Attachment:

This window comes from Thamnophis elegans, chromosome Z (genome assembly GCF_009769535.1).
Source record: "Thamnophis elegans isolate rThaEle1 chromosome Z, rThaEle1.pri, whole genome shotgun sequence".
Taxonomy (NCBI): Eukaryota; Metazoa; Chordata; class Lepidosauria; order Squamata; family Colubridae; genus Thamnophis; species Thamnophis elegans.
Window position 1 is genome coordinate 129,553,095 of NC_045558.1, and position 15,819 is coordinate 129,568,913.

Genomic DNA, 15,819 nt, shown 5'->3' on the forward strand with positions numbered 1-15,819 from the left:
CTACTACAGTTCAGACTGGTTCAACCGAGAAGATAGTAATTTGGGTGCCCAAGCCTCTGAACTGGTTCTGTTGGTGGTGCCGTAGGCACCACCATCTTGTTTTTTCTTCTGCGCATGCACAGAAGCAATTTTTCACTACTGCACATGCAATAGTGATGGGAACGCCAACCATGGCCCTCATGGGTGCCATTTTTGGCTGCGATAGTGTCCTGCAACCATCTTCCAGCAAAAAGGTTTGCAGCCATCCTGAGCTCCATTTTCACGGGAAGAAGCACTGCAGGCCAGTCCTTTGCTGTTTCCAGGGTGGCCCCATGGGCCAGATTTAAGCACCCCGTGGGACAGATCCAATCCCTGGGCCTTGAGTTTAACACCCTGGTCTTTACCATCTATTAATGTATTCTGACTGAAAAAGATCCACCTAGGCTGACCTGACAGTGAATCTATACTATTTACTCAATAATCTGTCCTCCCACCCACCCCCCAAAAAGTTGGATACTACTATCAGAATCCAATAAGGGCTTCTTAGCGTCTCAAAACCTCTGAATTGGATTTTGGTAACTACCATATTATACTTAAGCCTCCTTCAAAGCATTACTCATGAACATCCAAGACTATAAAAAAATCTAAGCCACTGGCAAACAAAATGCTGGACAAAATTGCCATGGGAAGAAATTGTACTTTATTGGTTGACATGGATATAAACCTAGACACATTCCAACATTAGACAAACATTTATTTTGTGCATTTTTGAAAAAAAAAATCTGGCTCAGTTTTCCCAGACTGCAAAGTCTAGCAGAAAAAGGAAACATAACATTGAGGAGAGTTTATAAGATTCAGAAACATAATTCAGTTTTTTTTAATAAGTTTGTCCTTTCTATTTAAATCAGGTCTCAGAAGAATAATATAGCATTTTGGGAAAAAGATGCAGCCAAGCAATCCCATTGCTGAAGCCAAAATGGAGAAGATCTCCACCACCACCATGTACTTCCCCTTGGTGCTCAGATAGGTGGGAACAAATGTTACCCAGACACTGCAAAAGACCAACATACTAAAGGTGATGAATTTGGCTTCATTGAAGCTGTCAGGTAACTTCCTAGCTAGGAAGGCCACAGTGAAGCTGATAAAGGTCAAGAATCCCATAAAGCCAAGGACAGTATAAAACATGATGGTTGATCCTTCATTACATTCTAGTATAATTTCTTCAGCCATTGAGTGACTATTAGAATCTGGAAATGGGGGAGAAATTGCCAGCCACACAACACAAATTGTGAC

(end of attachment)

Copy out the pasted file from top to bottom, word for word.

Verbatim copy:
This window comes from Thamnophis elegans, chromosome Z (genome assembly GCF_009769535.1).
Source record: "Thamnophis elegans isolate rThaEle1 chromosome Z, rThaEle1.pri, whole genome shotgun sequence".
Taxonomy (NCBI): Eukaryota; Metazoa; Chordata; class Lepidosauria; order Squamata; family Colubridae; genus Thamnophis; species Thamnophis elegans.
Window position 1 is genome coordinate 129,553,095 of NC_045558.1, and position 15,819 is coordinate 129,568,913.

Genomic DNA, 15,819 nt, shown 5'->3' on the forward strand with positions numbered 1-15,819 from the left:
CTACTACAGTTCAGACTGGTTCAACCGAGAAGATAGTAATTTGGGTGCCCAAGCCTCTGAACTGGTTCTGTTGGTGGTGCCGTAGGCACCACCATCTTGTTTTTTCTTCTGCGCATGCACAGAAGCAATTTTTCACTACTGCACATGCAATAGTGATGGGAACGCCAACCATGGCCCTCATGGGTGCCATTTTTGGCTGCGATAGTGTCCTGCAACCATCTTCCAGCAAAAAGGTTTGCAGCCATCCTGAGCTCCATTTTCACGGGAAGAAGCACTGCAGGCCAGTCCTTTGCTGTTTCCAGGGTGGCCCCATGGGCCAGATTTAAGCACCCCGTGGGACAGATCCAATCCCTGGGCCTTGAGTTTAACACCCTGGTCTTTACCATCTATTAATGTATTCTGACTGAAAAAGATCCACCTAGGCTGACCTGACAGTGAATCTATACTATTTACTCAATAATCTGTCCTCCCACCCACCCCCCAAAAAGTTGGATACTACTATCAGAATCCAATAAGGGCTTCTTAGCGTCTCAAAACCTCTGAATTGGATTTTGGTAACTACCATATTATACTTAAGCCTCCTTCAAAGCATTACTCATGAACATCCAAGACTATAAAAAAATCTAAGCCACTGGCAAACAAAATGCTGGACAAAATTGCCATGGGAAGAAATTGTACTTTATTGGTTGACATGGATATAAACCTAGACACATTCCAACATTAGACAAACATTTATTTTGTGCATTTTTGAAAAAAAAAATCTGGCTCAGTTTTCCCAGACTGCAAAGTCTAGCAGAAAAAGGAAACATAACATTGAGGAGAGTTTATAAGATTCAGAAACATAATTCAGTTTTTTTTAATAAGTTTGTCCTTTCTATTTAAATCAGGTCTCAGAAGAATAATATAGCATTTTGGGAAAAAGATGCAGCCAAGCAATCCCATTGCTGAAGCCAAAATGGAGAAGATCTCCACCACCACCATGTACTTCCCCTTGGTGCTCAGATAGGTGGGAACAAATGTTACCCAGACACTGCAAAAGACCAACATACTAAAGGTGATGAATTTGGCTTCATTGAAGCTGTCAGGTAACTTCCTAGCTAGGAAGGCCACAGTGAAGCTGATAAAGGTCAAGAATCCCATAAAGCCAAGGACAGTATAAAACATGATGGTTGATCCTTCATTACATTCTAGTATAATTTCTTCAGCCATTGAGTGACTATTAGAATCTGGAAATGGGGGAGAAATTGCCAGCCACACAACACAAATTGTGAC